No evidence of cerebral vascular injury on CT or MRI..

Date: Fri, 25 Jan 2002 02:50:18 +0100

From: Josep M. Munoz Vives

Three years ago I saw a 18 yo male patient that sustained a multiple injury of his left lower limb (posterior column of the acetabulum, closed femoral fracture and closed tibial fracture)

He was neurologically intact at arrival. I obtained written consent for the surgery so he was mentally very alert. He was put in traction waiting for surgery. 12 hours post injury his girl friend called the nurse because she couldn't wake him up (GCS 6). He went to the ICU where he developed a severe ADRS that needed ventilation in 'prone' position with NO (still in traction). They didn't let me operate on him till 15 days later (nailing of long bones and plating posterior column).

Echocardiography: no evidence of Auricular or Ventricular communication.

MRI -> Diffuse encephalopaty, my colleagues couldn't decide if this was secondary to 'brain fat emboli' or to hypoxia.

After 2 month he was transfered from our hospital to a location for reeducation, at that moment he didn't speak, didn't recognize people, wasn't able to eat by himself.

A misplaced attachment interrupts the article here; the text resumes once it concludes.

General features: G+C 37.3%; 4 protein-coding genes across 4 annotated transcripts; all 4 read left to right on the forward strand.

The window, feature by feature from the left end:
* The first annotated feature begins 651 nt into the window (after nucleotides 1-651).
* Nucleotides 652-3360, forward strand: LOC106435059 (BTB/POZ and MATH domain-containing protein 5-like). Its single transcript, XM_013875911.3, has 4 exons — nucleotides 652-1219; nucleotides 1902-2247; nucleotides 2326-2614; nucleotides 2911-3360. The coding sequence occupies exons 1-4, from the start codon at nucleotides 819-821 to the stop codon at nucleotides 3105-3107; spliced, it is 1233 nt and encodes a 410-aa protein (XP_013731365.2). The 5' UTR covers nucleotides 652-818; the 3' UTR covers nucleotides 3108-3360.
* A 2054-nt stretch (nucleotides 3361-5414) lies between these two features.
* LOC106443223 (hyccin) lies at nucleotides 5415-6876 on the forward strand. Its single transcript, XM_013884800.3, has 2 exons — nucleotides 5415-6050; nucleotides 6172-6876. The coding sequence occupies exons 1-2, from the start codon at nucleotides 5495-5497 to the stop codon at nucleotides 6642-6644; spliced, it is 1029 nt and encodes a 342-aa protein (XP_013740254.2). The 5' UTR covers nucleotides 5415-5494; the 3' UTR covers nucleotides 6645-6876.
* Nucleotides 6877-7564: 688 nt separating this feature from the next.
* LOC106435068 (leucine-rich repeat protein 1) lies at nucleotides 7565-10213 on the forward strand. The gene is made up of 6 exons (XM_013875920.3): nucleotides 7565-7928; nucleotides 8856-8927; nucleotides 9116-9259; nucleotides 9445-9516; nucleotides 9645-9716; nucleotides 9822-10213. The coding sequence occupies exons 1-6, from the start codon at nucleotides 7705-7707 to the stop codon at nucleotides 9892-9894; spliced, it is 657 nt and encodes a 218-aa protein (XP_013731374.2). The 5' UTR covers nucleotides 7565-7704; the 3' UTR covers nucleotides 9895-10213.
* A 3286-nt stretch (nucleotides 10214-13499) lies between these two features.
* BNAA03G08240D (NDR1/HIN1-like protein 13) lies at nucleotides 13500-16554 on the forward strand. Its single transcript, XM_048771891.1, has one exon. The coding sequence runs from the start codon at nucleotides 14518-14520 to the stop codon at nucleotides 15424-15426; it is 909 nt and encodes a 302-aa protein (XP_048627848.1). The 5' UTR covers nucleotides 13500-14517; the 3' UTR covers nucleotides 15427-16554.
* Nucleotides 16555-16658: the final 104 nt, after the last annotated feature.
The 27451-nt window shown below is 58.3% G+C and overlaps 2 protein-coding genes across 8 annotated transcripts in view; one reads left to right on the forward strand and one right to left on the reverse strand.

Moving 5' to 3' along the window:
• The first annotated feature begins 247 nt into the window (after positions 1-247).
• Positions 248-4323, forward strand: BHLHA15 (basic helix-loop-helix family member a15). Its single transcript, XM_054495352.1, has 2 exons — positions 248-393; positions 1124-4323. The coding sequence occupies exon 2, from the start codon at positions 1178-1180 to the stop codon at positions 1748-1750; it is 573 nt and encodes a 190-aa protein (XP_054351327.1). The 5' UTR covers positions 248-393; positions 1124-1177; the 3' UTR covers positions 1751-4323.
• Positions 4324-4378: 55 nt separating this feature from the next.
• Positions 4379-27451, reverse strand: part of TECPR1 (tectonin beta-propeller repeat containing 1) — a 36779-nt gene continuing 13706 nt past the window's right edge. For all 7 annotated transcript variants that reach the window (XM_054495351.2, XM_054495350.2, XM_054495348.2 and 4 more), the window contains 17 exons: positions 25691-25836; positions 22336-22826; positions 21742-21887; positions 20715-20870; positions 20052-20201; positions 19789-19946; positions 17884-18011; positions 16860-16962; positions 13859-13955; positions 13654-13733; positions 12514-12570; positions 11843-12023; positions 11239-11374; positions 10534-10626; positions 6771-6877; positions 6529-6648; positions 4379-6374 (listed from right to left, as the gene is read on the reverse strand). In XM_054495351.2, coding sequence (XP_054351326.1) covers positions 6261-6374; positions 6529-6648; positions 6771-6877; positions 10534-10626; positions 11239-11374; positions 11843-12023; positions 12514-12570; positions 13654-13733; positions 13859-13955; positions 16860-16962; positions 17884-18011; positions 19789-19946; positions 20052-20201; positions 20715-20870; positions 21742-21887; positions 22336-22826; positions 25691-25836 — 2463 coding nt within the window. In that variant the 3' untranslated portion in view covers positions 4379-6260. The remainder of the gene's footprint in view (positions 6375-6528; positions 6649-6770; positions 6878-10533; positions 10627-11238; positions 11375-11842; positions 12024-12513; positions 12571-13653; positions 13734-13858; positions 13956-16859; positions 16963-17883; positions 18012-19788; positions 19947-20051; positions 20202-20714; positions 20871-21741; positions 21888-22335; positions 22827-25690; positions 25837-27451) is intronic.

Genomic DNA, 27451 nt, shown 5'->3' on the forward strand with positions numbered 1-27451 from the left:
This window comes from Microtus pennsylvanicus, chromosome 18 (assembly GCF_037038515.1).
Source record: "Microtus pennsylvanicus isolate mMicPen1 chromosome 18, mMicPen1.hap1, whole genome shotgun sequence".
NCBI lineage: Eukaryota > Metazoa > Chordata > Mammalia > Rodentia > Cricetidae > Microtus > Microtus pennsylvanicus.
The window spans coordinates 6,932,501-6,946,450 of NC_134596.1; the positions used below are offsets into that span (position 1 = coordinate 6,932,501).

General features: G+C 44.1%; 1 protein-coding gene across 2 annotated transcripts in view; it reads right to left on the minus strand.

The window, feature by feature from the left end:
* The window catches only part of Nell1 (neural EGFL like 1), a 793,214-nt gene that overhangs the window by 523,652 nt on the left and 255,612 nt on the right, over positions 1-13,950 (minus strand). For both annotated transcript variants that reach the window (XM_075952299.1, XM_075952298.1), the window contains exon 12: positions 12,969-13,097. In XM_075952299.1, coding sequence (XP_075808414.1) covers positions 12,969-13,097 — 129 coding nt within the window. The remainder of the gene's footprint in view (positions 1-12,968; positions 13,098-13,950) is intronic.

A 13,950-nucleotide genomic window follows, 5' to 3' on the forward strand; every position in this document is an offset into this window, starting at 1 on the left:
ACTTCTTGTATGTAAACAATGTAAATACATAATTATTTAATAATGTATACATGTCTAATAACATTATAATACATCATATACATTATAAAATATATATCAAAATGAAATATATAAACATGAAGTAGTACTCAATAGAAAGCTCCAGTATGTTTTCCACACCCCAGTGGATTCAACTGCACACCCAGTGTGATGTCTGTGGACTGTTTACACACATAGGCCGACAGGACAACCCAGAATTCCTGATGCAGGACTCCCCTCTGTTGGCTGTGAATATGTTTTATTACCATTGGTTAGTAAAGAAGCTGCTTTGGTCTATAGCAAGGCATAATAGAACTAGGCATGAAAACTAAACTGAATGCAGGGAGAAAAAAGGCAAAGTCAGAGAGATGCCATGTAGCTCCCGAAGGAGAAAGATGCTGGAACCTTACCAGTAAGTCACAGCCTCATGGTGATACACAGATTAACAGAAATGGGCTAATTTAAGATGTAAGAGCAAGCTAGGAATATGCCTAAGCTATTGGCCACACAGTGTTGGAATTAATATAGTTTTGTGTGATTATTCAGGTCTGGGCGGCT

Final result: He is not a bright mind but he is now able to speak normally, he walks, works and has a 'normal life'.

Josep Munoz-Vives
Orthopedic Surgery Dept.
Hospital Dr. Josep Trueta
Girona - Catalunya, Spain

Date: Fri, 25 Jan 2002 00:53:45 -0600

From: Gregory J Schmeling

I have three patients with FES encephalopathy. All three have MRI and CT findings consistent with multiple CNS embolisms. All three had normal carotids, no cardiac defects and no pulmonary findings. There are ten such cases in the old literature and a recent report in JOT ( I Think ) on two cases. All three of my cases had severe CNS depression but all three have recovered normal CNS function (< 45 days).

There are two mechanisms postulated for CNS FES without ARDS: mechanical and biochemical. The lung is only about 80% efficient as a filter and there are many small AV fistulas. The mechanical theory believes that the marrow elements pass through the lung and hit the brain. This can occur without any L/R cardiac shunts because of the lungs 80% filtering efficiency. The second theory is that the marrow elements breakdown into free fatty acids and these pass through the lung. They coalesce in the brain and block the blood flow. I am not sure it matters which theory you believe. The care in my three cases was supportive.

Gregory J Schmeling
MCW Orthopaedics

Date: Fri, 25 Jan 2002 08:04:20 -0700

From: Thomas A. DeCoster

I concur completely with Dr. Schmeling's description. I don't think it is all that uncommon.

Tom DeCoster